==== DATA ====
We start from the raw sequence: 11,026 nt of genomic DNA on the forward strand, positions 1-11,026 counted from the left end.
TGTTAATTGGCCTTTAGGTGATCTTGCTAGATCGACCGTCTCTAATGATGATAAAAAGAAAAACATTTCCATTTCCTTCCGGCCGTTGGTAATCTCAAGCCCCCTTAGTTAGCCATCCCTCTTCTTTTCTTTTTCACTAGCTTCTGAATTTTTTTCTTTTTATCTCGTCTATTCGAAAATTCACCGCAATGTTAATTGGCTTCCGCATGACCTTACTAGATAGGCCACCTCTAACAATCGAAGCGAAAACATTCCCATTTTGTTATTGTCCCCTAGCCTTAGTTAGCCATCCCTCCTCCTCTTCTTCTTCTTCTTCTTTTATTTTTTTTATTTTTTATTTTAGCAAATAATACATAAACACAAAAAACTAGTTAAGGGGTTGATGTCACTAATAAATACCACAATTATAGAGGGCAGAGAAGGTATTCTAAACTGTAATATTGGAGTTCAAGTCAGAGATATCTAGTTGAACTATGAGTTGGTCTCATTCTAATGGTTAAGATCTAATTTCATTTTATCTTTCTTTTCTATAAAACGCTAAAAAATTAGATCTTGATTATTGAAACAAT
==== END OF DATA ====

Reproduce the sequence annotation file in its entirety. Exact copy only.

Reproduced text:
We start from the raw sequence: 11,026 nt of genomic DNA on the forward strand, positions 1-11,026 counted from the left end.
TGTTAATTGGCCTTTAGGTGATCTTGCTAGATCGACCGTCTCTAATGATGATAAAAAGAAAAACATTTCCATTTCCTTCCGGCCGTTGGTAATCTCAAGCCCCCTTAGTTAGCCATCCCTCTTCTTTTCTTTTTCACTAGCTTCTGAATTTTTTTCTTTTTATCTCGTCTATTCGAAAATTCACCGCAATGTTAATTGGCTTCCGCATGACCTTACTAGATAGGCCACCTCTAACAATCGAAGCGAAAACATTCCCATTTTGTTATTGTCCCCTAGCCTTAGTTAGCCATCCCTCCTCCTCTTCTTCTTCTTCTTCTTTTATTTTTTTTATTTTTTATTTTAGCAAATAATACATAAACACAAAAAACTAGTTAAGGGGTTGATGTCACTAATAAATACCACAATTATAGAGGGCAGAGAAGGTATTCTAAACTGTAATATTGGAGTTCAAGTCAGAGATATCTAGTTGAACTATGAGTTGGTCTCATTCTAATGGTTAAGATCTAATTTCATTTTATCTTTCTTTTCTATAAAACGCTAAAAAATTAGATCTTGATTATTGAAACAAT